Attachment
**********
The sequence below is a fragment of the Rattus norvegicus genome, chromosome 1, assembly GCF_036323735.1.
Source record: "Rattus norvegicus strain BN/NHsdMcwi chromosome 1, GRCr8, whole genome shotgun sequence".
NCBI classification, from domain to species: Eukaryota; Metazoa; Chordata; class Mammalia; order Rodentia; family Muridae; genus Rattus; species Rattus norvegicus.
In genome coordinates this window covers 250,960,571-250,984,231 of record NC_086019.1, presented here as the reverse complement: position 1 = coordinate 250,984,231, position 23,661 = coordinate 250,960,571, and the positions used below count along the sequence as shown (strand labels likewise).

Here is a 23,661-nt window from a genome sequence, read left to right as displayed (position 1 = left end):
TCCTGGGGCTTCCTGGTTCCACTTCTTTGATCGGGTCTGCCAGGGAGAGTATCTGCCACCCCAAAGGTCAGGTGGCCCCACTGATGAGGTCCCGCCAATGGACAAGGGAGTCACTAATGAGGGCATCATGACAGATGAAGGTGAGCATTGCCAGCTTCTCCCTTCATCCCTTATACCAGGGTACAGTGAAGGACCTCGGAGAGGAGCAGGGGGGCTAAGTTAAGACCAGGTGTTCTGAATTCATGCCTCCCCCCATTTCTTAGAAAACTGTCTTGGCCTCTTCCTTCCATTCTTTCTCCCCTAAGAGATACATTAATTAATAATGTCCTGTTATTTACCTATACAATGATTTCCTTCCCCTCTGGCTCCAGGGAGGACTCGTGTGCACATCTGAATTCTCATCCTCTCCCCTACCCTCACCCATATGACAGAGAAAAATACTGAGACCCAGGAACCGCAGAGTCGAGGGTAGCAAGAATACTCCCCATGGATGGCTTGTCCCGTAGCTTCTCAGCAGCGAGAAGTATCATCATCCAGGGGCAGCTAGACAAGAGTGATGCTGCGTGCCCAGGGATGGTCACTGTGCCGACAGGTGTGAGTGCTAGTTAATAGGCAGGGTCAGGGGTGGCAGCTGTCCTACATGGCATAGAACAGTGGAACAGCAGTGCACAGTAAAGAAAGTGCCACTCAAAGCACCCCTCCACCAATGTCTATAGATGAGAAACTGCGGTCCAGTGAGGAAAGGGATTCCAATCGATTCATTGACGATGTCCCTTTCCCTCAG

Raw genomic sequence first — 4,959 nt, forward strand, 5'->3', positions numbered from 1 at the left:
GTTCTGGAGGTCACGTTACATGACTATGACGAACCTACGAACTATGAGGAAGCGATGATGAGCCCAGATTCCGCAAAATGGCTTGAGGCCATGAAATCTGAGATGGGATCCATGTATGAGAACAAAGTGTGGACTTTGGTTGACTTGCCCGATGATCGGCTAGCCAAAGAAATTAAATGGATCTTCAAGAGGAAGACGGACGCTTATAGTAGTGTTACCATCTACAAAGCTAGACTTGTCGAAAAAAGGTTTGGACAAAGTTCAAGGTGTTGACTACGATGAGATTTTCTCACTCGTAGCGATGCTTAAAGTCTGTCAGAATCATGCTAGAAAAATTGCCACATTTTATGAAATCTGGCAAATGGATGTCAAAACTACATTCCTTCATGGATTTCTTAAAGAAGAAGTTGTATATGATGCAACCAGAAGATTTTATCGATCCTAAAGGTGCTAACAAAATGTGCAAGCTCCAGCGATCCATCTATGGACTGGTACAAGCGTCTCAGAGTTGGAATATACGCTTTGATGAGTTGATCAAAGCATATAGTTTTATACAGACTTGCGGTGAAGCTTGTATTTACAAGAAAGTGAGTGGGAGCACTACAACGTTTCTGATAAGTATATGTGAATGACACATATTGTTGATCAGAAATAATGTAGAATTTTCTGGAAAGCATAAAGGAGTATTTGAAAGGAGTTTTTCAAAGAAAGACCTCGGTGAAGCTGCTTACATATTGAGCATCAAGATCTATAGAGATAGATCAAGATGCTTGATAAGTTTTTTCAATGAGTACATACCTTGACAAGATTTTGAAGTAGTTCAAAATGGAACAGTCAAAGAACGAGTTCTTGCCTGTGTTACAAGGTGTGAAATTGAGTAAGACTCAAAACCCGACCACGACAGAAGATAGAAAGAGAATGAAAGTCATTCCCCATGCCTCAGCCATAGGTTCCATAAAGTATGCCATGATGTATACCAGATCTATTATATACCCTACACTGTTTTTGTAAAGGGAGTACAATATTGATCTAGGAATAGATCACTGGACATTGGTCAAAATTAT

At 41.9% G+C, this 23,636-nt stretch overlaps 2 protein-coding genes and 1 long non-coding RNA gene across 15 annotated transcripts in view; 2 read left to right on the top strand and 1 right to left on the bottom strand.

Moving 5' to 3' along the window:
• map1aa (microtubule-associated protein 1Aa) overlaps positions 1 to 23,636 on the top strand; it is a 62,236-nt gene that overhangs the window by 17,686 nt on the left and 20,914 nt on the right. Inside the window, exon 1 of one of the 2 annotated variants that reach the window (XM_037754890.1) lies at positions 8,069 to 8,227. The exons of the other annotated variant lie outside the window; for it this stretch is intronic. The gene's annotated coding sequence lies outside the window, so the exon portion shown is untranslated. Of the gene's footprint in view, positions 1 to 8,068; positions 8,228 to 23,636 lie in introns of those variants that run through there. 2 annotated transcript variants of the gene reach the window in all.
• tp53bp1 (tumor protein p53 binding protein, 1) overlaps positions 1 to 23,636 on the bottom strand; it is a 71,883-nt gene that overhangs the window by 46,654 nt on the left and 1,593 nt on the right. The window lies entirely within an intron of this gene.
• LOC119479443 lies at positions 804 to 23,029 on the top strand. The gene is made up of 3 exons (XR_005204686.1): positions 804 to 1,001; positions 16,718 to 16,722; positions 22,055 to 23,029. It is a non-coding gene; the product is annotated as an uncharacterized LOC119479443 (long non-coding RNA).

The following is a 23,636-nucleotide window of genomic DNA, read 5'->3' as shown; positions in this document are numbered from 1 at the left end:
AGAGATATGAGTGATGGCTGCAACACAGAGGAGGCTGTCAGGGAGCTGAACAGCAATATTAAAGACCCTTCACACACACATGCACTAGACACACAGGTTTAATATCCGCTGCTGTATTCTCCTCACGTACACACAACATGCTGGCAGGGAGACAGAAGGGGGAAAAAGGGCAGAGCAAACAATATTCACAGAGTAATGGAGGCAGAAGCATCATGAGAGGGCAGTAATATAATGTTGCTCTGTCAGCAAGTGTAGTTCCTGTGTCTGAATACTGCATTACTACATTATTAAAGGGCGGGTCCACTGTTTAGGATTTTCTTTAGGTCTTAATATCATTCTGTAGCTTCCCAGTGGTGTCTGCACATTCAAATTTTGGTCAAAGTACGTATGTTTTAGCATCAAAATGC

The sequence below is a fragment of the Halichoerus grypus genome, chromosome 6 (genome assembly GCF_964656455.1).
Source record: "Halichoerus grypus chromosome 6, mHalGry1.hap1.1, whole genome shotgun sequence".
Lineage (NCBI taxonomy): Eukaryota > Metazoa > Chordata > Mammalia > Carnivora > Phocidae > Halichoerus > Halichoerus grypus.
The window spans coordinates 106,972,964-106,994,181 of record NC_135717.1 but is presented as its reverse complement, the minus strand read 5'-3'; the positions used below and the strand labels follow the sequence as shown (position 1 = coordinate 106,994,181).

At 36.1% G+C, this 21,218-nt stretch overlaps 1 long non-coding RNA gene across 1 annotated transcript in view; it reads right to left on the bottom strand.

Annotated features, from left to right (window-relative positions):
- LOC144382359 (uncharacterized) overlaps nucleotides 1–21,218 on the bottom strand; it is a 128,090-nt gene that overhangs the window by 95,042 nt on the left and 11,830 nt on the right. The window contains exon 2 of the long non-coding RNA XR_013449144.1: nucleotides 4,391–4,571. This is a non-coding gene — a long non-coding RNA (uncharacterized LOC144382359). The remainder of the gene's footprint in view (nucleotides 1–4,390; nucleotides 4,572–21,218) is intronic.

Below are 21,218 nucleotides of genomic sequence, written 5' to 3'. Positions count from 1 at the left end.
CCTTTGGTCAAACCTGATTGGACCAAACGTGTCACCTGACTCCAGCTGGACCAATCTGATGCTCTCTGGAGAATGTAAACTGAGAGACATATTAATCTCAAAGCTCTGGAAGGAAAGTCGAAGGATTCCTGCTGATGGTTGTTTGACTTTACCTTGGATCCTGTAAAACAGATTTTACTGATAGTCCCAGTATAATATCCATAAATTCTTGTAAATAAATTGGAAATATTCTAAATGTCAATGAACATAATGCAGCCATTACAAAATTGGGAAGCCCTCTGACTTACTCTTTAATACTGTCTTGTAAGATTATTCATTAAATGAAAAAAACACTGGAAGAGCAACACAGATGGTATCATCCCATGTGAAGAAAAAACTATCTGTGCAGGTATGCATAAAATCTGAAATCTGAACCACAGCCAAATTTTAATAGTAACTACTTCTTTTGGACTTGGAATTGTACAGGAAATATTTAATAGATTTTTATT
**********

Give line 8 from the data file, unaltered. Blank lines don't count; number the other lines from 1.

GTTCTGGAGGTCACGTTACATGACTATGACGAACCTACGAACTATGAGGAAGCGATGATGAGCCCAGATTCCGCAAAATGGCTTGAGGCCATGAAATCTGAGATGGGATCCATGTATGAGAACAAAGTGTGGACTTTGGTTGACTTGCCCGATGATCGGCTAGCCAAAGAAATTAAATGGATCTTCAAGAGGAAGACGGACGCTTATAGTAGTGTTACCATCTACAAAGCTAGACTTGTCGAAAAAAGGTTTGGACAAAGTTCAAGGTGTTGACTACGATGAGATTTTCTCACTCGTAGCGATGCTTAAAGTCTGTCAGAATCATGCTAGAAAAATTGCCACATTTTATGAAATCTGGCAAATGGATGTCAAAACTACATTCCTTCATGGATTTCTTAAAGAAGAAGTTGTATATGATGCAACCAGAAGATTTTATCGATCCTAAAGGTGCTAACAAAATGTGCAAGCTCCAGCGATCCATCTATGGACTGGTACAAGCGTCTCAGAGTTGGAATATACGCTTTGATGAGTTGATCAAAGCATATAGTTTTATACAGACTTGCGGTGAAGCTTGTATTTACAAGAAAGTGAGTGGGAGCACTACAACGTTTCTGATAAGTATATGTGAATGACACATATTGTTGATCAGAAATAATGTAGAATTTTCTGGAAAGCATAAAGGAGTATTTGAAAGGAGTTTTTCAAAGAAAGACCTCGGTGAAGCTGCTTACATATTGAGCATCAAGATCTATAGAGATAGATCAAGATGCTTGATAAGTTTTTTCAATGAGTACATACCTTGACAAGATTTTGAAGTAGTTCAAAATGGAACAGTCAAAGAACGAGTTCTTGCCTGTGTTACAAGGTGTGAAATTGAGTAAGACTCAAAACCCGACCACGACAGAAGATAGAAAGAGAATGAAAGTCATTCCCCATGCCTCAGCCATAGGTTCCATAAAGTATGCCATGATGTATACCAGATCTATTATATACCCTACACTGTTTTTGTAAAGGGAGTACAATATTGATCTAGGAATAGATCACTGGACATTGGTCAAAATTAT